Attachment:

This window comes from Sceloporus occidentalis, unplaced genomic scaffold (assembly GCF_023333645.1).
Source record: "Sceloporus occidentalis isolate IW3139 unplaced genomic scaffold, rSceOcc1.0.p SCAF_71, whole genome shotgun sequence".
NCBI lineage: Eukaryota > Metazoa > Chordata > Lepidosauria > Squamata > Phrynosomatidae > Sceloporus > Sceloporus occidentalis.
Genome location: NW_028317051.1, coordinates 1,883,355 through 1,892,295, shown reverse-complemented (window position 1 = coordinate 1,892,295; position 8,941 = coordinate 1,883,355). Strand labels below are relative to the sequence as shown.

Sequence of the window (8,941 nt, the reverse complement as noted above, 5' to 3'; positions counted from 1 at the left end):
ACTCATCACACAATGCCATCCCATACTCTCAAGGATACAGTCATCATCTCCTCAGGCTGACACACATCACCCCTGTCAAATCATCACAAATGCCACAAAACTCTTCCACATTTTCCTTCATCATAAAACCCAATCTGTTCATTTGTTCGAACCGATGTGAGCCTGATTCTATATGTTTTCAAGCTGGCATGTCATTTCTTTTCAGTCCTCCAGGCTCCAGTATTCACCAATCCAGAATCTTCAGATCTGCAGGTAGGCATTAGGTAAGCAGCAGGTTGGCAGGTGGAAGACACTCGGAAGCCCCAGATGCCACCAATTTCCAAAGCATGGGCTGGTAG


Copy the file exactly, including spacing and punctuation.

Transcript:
This window comes from Sceloporus occidentalis, unplaced genomic scaffold (assembly GCF_023333645.1).
Source record: "Sceloporus occidentalis isolate IW3139 unplaced genomic scaffold, rSceOcc1.0.p SCAF_71, whole genome shotgun sequence".
NCBI lineage: Eukaryota > Metazoa > Chordata > Lepidosauria > Squamata > Phrynosomatidae > Sceloporus > Sceloporus occidentalis.
Genome location: NW_028317051.1, coordinates 1,883,355 through 1,892,295, shown reverse-complemented (window position 1 = coordinate 1,892,295; position 8,941 = coordinate 1,883,355). Strand labels below are relative to the sequence as shown.

Sequence of the window (8,941 nt, the reverse complement as noted above, 5' to 3'; positions counted from 1 at the left end):
ACTCATCACACAATGCCATCCCATACTCTCAAGGATACAGTCATCATCTCCTCAGGCTGACACACATCACCCCTGTCAAATCATCACAAATGCCACAAAACTCTTCCACATTTTCCTTCATCATAAAACCCAATCTGTTCATTTGTTCGAACCGATGTGAGCCTGATTCTATATGTTTTCAAGCTGGCATGTCATTTCTTTTCAGTCCTCCAGGCTCCAGTATTCACCAATCCAGAATCTTCAGATCTGCAGGTAGGCATTAGGTAAGCAGCAGGTTGGCAGGTGGAAGACACTCGGAAGCCCCAGATGCCACCAATTTCCAAAGCATGGGCTGGTAG